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Second Circuit: New York’s Persistent Felony Offender Statute Held Constitutional in En Banc Ruling

by Matt Clarke

The Second Circuit Court of Appeals found that New York’s Persistent Felony Offender Statute (PFOS), N.Y. Penal Law § 70.10 , which allows enhancement of sentences for prior felony convictions, violated the Sixth Amendment to the U.S. Constitution. However, that finding was later reversed by an en banc ruling.

James Besser, William Phillips, Carlos Portalatin, Vance Morris and William Washington (petitioners), New York state prisoners, filed separate federal habeas corpus petitions pursuant to 28 U.S.C. § 2254 that challenged the constitutionality of the PFOS. They alleged that the PFOS violated the Sixth Amendment as clarified and controlled by Blakely v. Washington, 542 U.S. 296 (2004) [PLN, Aug. 2004, p.14]. The district courts granted relief for Portalatin and Washington but denied relief to the other three petitioners.
All five habeas cases were appealed, then consolidated.

The Second Circuit held that application of the PFOS would increase the sentences of the petitioners. The PFOS requires that the state trial judge find a defendant has two prior felony convictions, and that “the history and character of the defendant and the nature and circumstances of his criminal conduct” make it in the public interest to enhance the sentence. If such facts are found by the court, the defendant is given an indeterminate sentence of 15 years to life. The minimum PFOS sentence often exceeds the maximum sentence that could be imposed if the PFOS was not used to enhance the sentence.
Defendants sentenced under the PFOS may appeal the sentence enhancement. The state court of appeals may modify the sentence “in the interest of justice.”

The Second Circuit held that making sentencing enhancement dependent upon a ruling by the judge on facts other than the simple existence of previous convictions was contrary to Blakely, which requires that a jury make any findings of fact that could result in a sentence enhancement. However, prior to Blakely, the law was unsettled on whether this violated the Sixth Amendment.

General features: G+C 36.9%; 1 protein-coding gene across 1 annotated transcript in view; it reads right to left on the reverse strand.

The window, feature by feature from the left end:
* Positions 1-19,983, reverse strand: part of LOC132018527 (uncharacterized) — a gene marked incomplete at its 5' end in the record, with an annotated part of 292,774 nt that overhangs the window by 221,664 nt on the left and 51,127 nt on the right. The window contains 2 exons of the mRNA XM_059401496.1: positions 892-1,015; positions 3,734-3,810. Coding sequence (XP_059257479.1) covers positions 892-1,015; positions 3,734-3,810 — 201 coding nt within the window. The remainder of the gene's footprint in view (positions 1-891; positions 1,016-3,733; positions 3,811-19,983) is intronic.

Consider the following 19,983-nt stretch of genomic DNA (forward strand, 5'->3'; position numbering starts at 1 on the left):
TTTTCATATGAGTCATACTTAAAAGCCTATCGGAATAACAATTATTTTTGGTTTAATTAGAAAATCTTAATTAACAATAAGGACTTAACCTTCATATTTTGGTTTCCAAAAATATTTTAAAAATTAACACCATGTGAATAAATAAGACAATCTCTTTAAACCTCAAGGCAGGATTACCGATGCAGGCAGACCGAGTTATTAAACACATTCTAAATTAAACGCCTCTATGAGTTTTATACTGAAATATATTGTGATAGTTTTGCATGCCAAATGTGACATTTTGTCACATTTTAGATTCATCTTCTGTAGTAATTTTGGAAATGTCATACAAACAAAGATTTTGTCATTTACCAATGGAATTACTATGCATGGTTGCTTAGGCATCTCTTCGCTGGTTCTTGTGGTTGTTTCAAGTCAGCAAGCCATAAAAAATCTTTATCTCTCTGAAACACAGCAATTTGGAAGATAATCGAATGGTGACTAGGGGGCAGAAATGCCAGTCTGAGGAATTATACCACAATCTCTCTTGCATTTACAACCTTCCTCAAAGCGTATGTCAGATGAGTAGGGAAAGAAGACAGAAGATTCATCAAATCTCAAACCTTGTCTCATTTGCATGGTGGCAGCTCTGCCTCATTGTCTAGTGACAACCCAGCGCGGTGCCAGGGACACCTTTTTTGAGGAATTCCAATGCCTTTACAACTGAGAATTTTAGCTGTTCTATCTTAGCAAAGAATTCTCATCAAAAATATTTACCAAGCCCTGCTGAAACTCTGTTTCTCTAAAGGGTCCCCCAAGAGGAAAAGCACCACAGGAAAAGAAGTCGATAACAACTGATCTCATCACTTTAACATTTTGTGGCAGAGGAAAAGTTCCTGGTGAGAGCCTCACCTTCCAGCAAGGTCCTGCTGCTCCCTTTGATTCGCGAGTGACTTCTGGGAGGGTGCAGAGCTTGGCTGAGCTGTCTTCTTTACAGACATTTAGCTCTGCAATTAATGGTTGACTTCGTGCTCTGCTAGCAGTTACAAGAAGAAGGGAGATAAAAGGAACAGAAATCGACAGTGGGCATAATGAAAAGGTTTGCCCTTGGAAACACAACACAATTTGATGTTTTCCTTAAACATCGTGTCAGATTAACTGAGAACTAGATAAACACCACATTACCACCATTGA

Because Besser’s conviction became final before the Supreme Court decided Blakely, he could not receive relief due to the doctrine of nonretroactivity set forth in Teague v. Lane, 489 U.S. 288 (1988). However, the other petitioners were eligible for relief.

Yet this type of issue was subject to harmless error analysis pursuant to Brecht v. Abrahamson, 507 U.S. 619 (1993). Because none of the district courts had conducted an adequate harmless analysis and the issue had not been adequately briefed on appeal, the Second Circuit vacated the judgments of the district courts in the Portalatin, Washington, Morris and Phillips cases and remanded those cases for a harmless error analysis. The district court’s denial of Besser’s petition was upheld.

The petitioners were represented by New York City attorneys Richard M. Greenberg (Besser); Martin M. Locente of the Legal Aid Society (Phillips); Joshua Michael Levine (Portalatin); Andrew C. Fine of the Legal Aid Society (Morris); and Jonathan M. Kirshbaum (Washington). See: Bessler v. Walsh, 601 F.3d 163 (2nd Cir. 2010).

Upon rehearing en banc, however, the Second Circuit reversed the panel decision on October 18, 2010. The en banc Court of Appeals held that the state courts’ rejection of the petitioners’ argument that the sentencing courts had engaged in impermissible fact-finding when determining whether imposition of a PFOS sentence was warranted, and rejection of arguments that the PFOS statute required sentencing courts to engage in impermissible fact-finding before imposing a PFOS sentence, did not constitute an objectively unreasonable application of clearly established federal law.

Therefore, New York’s PFOS was not unconstitutionally applied and the grant of habeas relief to Portalatin was reversed, while the denials of habeas relief to Phillips and Morris were affirmed. Washington’s case was not addressed in the en banc ruling, as he had died while the appeal was pending and his petition was thus rendered moot. See: Portalatin v. Graham, 624 F.3d 69 (2nd Cir. 2010), petition for cert filed.

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Related legal case

Portalatin v. Graham